After assessing my opponent’s play and changing my opinion of his poker experience level, I look up and realize that I’ve flopped Two Pair. Thanks for the gift, Poker! I’m now in a situation where I’ve hit “All of the Flop” instead of our standard “None of the Flop” where my original plan was to 3-bet bluff. This has drastically changed Phase #2 to Phase #3 for me. Remember that “All of the Flop” is usually Two Pair or better and should be bet to get all-in. The heart draw on the board is there, but my opponent has under 20 big blinds and I’m in a situation where I’m betting to get all-in anyways because I have Two Pair. This means that I’ll make my bet (which looks like a continuation bet) in hopes of my opponent going all-in where I’ll call. Again, I’ve come to this decision because I have a big hand and my opponent will move all-in on me with worse hands than Two Pair.

    Attachment 595939

    I make a ? size bet, hoping to induce an all-in from my opponent. Many players would move all-in with One Pair, a lower Two Pair or a Flush Draw. I’m a big favorite against these hands with Two Pair. Also important to note is that if I bet too much here, I may get a Flush Draw to fold. The intrigue of the Flush Draw all-in is that it may get me to fold a hand like K-K or worse. So I want to bet small enough that a Flush draw would move all-in. This is the reason for the ? size bet instead of a large bet.

    Attachment 595940

    My opponent folds and I win a nice pot. The flat call of the 3-bet followed by a fold on the Flop with under 20 big blinds tells us that this player may understand how to raise in Phase #2 of a hand, but doesn’t understand how to fold in Phase #2. Also observe how my plans in Phase #2 were completely changed by a gift in Phase #3. Imagine the level of complexity that can occur in Phases #4 and Phase #5! For example, when you have 5-5 on a 6-K-K Flop and another 6 comes on the Turn changing your hand from fives to five-high. It’s okay, take a deep breathe and remember that The Poker Model will keep you even no matter what phase we are in because we’ll focus on our own two cards.

    It’s very easy to remember all of the bad beats that we have taken as poker players; we challenge you to remember the gifts and question how you’ve played them. Today I adjusted my core set of values because I saw an opportunity to take advantage of a short stack. My plan failed due to an inexperienced player wanting to see a Flop, but I was bailed out with gift that turned my hand into the monster that it appeared to be PreFlop. No matter what play you are making or spot that may look good to take advantage, always accept the gifts that come your way as you’ll certainly be on the other end of it soon.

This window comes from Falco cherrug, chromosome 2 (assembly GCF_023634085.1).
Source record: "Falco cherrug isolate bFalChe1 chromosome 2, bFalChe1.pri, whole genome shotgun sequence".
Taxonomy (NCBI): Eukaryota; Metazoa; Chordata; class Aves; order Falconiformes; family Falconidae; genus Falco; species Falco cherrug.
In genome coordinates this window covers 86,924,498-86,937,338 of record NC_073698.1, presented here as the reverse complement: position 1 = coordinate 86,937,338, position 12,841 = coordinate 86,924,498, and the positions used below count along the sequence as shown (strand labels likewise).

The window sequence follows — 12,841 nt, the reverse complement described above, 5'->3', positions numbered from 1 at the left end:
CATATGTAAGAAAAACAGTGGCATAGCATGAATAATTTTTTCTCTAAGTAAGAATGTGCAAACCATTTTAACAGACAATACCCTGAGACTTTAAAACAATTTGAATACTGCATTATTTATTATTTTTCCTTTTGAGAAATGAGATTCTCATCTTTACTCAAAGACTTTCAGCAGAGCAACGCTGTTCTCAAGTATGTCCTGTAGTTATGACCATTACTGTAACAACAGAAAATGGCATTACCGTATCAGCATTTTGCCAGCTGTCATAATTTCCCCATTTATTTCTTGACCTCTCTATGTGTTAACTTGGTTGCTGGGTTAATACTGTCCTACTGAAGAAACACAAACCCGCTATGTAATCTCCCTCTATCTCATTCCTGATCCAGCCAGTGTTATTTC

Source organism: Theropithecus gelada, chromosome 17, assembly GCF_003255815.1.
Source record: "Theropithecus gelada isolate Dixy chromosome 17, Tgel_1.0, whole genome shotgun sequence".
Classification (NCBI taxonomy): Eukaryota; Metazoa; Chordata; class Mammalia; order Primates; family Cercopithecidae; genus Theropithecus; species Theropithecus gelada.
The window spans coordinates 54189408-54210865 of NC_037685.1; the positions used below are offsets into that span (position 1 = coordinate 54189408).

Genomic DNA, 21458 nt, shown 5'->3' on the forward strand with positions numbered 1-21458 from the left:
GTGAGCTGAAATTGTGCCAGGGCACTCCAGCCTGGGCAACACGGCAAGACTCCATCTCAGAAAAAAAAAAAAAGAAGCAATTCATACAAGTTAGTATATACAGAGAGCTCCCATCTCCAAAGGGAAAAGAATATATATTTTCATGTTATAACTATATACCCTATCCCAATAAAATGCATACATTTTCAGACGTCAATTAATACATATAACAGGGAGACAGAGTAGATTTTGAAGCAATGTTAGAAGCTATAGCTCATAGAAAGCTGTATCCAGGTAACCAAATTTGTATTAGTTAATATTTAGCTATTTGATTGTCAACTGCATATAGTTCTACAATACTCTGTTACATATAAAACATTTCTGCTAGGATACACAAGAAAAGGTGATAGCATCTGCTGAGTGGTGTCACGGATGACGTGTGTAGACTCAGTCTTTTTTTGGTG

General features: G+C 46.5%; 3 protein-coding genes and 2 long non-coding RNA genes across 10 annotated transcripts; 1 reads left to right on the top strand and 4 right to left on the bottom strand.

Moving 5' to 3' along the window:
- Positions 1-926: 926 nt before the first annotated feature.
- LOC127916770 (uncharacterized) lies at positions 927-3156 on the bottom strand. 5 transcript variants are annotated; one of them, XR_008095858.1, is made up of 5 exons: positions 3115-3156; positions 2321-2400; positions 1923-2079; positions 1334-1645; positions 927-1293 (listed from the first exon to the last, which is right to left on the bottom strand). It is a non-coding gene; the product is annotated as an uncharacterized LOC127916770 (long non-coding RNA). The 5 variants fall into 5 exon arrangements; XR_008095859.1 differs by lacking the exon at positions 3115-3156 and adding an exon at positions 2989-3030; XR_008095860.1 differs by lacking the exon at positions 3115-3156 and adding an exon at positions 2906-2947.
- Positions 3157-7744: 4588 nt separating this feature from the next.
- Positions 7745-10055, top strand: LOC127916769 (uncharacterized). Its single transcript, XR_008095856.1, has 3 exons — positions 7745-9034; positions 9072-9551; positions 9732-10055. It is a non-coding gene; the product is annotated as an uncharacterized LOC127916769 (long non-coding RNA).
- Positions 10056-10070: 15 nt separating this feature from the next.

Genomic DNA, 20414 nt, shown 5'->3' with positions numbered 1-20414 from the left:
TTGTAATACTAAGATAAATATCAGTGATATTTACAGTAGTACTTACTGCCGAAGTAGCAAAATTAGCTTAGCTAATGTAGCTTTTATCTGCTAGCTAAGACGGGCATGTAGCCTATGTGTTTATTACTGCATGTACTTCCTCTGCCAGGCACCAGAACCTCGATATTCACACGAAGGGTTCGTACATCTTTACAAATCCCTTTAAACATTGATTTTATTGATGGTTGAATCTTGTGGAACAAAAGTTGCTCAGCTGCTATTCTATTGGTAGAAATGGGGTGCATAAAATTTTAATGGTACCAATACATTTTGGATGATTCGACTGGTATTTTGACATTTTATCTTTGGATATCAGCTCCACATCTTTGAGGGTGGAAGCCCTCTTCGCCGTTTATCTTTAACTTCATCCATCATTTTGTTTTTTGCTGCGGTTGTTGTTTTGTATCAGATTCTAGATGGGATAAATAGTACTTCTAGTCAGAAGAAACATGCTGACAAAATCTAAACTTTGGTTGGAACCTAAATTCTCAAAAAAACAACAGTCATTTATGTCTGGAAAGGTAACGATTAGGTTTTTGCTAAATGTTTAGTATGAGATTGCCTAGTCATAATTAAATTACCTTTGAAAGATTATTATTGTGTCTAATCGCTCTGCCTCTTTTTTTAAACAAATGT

Brett

  2. One of the interesting reports I get from Poker Dominator is how many days I’ve played poker out of the total number of days possible. From April 17, 2012 when I started grinding the Merge Network through August 31, 2017, I played poker in some form 1709 out of a possible 1961 days. That’s 87% of all days in a 5+ year period. That’s about 1 day off from playing every 8 days or on average about 4 days off per month.

    To be honest, I take more time off than that from my job being a pastor. Every Friday is my day off for a day of rest and then I’m also given 4 weeks of vacation per year. So that means in the same time period I had about 400 days off from the church but I only took 252 days off from poker. Looking back on it, that’s a very unhealthy pace in so many ways. However, I never really minded it because poker is such a fun game for me and the fact I’ve crushed for the most part also helped it to feel more like a game and less like working.